Our server now is located somewhat centrally between all participants, in Falkenstein, Germany. Geographically and network topology wise.
By having an open channel, participants can dial into that channel whenever they want – the host doesn’t need to take action when somebody loses their connection and needs to reconnect.
The defaults in the Mac client are a little odd. We found that disabling all sound processing, transmitting continously and setting “Audio per packet” to the minimum value of 10 ms, we achieve our goal of a high quality, low latency connection that will not cut out when multiple people are talking at once. This of course requires all ends to minimize all crosstalk from headphones to microphones, or all echo will be transmitted as well.
There’s also a bunch of notification sounds that need to be disabled on both ends.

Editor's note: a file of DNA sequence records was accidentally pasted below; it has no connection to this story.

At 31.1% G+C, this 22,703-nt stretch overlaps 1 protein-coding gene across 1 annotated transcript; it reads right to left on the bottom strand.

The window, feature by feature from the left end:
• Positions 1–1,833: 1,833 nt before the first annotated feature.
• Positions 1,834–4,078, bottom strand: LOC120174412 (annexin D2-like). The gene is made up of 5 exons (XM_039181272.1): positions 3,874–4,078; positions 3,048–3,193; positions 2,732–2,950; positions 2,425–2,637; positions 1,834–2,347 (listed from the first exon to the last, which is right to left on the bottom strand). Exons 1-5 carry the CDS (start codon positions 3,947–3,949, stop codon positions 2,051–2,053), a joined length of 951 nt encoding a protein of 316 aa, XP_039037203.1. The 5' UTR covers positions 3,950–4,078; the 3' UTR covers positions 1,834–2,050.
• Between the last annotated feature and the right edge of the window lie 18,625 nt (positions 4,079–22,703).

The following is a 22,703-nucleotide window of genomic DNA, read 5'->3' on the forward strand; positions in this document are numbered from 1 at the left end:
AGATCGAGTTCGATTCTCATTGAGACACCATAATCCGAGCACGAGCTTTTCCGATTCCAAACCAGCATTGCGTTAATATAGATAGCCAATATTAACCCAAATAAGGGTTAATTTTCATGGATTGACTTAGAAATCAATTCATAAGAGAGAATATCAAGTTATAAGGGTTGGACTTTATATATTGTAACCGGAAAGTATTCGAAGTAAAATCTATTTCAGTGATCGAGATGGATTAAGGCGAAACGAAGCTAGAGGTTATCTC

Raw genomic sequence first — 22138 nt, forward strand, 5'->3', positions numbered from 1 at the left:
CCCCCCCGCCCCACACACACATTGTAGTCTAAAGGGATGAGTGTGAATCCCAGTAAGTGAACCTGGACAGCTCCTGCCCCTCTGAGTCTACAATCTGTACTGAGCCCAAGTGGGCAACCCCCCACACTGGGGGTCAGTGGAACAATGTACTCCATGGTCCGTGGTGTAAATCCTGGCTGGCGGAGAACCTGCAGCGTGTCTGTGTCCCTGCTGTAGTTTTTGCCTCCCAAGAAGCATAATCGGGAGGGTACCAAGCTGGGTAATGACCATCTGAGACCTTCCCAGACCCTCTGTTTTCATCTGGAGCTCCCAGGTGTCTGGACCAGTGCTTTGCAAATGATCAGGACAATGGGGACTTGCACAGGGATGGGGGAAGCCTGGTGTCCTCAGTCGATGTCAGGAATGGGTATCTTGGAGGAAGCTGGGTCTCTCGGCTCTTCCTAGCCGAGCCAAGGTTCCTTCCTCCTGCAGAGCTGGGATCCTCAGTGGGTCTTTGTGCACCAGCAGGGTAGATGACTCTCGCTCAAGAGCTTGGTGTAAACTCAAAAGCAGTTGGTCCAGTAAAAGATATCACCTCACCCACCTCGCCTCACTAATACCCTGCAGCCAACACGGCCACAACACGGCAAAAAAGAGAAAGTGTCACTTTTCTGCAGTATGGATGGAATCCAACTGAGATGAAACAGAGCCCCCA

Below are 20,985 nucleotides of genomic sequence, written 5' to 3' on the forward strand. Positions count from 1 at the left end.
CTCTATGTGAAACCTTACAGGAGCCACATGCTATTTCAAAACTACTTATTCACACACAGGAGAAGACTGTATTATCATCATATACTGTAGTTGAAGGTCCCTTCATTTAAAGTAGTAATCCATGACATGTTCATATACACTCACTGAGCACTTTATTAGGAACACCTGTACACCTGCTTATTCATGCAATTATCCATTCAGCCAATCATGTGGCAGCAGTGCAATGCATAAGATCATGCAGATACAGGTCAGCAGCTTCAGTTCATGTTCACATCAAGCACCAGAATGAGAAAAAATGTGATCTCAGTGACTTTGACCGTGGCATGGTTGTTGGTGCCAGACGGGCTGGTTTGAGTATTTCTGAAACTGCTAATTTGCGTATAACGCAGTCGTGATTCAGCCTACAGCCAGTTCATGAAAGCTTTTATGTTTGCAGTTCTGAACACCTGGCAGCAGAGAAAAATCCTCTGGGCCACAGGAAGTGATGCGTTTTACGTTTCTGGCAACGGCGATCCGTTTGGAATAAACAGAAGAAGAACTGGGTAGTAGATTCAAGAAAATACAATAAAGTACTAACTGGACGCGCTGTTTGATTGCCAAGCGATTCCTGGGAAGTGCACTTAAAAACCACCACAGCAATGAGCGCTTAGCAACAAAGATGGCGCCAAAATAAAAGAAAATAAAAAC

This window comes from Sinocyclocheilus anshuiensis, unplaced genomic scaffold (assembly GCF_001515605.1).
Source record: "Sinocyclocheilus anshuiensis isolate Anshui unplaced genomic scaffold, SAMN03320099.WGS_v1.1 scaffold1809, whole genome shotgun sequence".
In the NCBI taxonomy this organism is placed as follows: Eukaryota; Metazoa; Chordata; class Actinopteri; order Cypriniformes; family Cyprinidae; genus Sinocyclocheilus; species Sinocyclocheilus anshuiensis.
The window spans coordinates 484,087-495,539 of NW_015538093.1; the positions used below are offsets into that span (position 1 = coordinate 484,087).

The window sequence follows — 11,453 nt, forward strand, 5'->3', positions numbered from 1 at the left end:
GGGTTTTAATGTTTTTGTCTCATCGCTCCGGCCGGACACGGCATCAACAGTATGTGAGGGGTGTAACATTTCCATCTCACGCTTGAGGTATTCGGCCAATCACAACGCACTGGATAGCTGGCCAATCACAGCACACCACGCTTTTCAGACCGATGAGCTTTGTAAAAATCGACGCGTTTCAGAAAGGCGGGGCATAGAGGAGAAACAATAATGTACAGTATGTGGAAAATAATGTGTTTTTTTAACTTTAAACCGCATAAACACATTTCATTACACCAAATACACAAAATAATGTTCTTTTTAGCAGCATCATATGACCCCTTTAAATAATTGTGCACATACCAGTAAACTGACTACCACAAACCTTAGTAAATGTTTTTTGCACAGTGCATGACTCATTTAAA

Mumble also comes as an iPhone app (no Opus support in the App Store yet, need to build it yourself from source) which enables high quality voice calls even on a 3G connection. Again, weird default settings that need some massaging. Turn on continuous transmission and disable any sound processing.
SILK, Skype’s standard audio codec is specified at a maximum sampling frequency of 24 kHz. This means that frequencies above 12 kHz will be cut off. This gives you the typical Skype sound you’re used to. The maximum bitrate is 40 kbit/s for SILK.
But we really don’t need to be restricted by this codec nor by very low bitrates. Even on the somewhat archaic DSL line in Finland, we have 1 Mbit/s upstream.